Tuesday, December 17, 2013

A New Compost Box

composting leaves

There’s nothing that tells the neighbors “Pay us no mind, we are a normal family” like spending a cold, windy, and wet weekend building a 8' x 4' x 3.5'  timber structure and covering it with chicken wire in an urban setting. Yep, we are average like that. Daniel and I have been outside constructing a huge new compost system and I can scarcely contain my glee. 

Because it is moist here for much of the year and there are literally tons of plant matter everywhere, the art and science of hot composting isn’t very necessary in verdant Delaware unless you want to make dirt fast! People just make little piles of leaves, the earthworms and sow bugs come and eat it, and boom! Beautiful dirt. 
Still, I want to master it. The formation of top soil has to be much more intentional in the southwest where I am from. Heat, drought, and poor soil make growing conditions tough for plants and trees. Trees are what bring the moisture though. Rainforests aren’t just growing in a wetter area, the mist rises from the trees. I dream of composting and creating healthy ecosystems on a massive scale paired with plough-free farming and thoughtful construction to reverse the desertification of the southwest.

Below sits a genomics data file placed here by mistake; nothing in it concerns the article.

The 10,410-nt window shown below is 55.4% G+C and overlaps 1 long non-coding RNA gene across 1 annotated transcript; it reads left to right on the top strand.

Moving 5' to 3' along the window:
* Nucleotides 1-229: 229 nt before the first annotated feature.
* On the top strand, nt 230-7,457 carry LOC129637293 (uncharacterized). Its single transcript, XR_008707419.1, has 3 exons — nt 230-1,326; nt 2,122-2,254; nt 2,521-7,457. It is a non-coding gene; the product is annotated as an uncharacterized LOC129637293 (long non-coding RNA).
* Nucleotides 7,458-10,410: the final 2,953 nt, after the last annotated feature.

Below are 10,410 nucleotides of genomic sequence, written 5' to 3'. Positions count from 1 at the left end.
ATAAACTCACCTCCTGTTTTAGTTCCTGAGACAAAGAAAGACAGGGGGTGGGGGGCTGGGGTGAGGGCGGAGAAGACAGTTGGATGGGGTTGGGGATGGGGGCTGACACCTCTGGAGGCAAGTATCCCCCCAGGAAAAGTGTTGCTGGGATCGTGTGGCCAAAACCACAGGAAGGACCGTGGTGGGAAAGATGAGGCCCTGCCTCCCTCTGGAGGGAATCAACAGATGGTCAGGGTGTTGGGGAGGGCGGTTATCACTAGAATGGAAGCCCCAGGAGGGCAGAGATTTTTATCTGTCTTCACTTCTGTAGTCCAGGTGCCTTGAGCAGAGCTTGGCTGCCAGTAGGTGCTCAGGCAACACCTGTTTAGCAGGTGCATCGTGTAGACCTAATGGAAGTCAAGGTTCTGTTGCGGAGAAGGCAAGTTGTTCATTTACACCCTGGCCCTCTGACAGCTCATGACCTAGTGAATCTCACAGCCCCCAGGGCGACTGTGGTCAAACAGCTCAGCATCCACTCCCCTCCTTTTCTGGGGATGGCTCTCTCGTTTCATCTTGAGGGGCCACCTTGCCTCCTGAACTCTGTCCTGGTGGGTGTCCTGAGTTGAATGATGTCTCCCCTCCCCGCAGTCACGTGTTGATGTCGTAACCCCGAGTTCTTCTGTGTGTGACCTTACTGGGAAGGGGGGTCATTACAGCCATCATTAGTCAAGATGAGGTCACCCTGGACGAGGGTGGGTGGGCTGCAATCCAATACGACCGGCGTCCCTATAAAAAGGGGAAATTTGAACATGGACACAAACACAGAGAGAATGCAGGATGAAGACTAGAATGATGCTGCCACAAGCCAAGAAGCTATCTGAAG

compost box

Um. Anyway, as I said in my last compost entry I needed a new solution to handle all of our leaves and whatnot in one place, so we built a box with 2 bays and covered the frame with chicken wire. I put all of the old compostables into one side of the bay, and I am putting all new leaves and scraps I rescue off the curb in the other side, hence the bags of leaves I haven't put in yet. It didn't take long to see that the compost was active because it quickly reduced volume by half, heated in the middle, and if I dig into it it's looking a lot more like dirt. I can't tell you how exciting it is to dig in past the frozen surface and see steam rising! 
There are 2 great things about the new placement I didn't anticipate but I enjoy: 
You can't see that the new box abuts the back porch, but it is amazingly convenient to lean over the porch railing to put in scraps and stir things up. 
Also, the basement bathroom is frigid this time of year, but with compost now insulating the wall so it's much nicer to visit the loo. Maybe we should build another for the other side of the house? I'm kidding Daniel, I'm kidding. 
Unless you really want to. 
'Cause we totally could.
If you wanted.

Just like that, composting is fun again!

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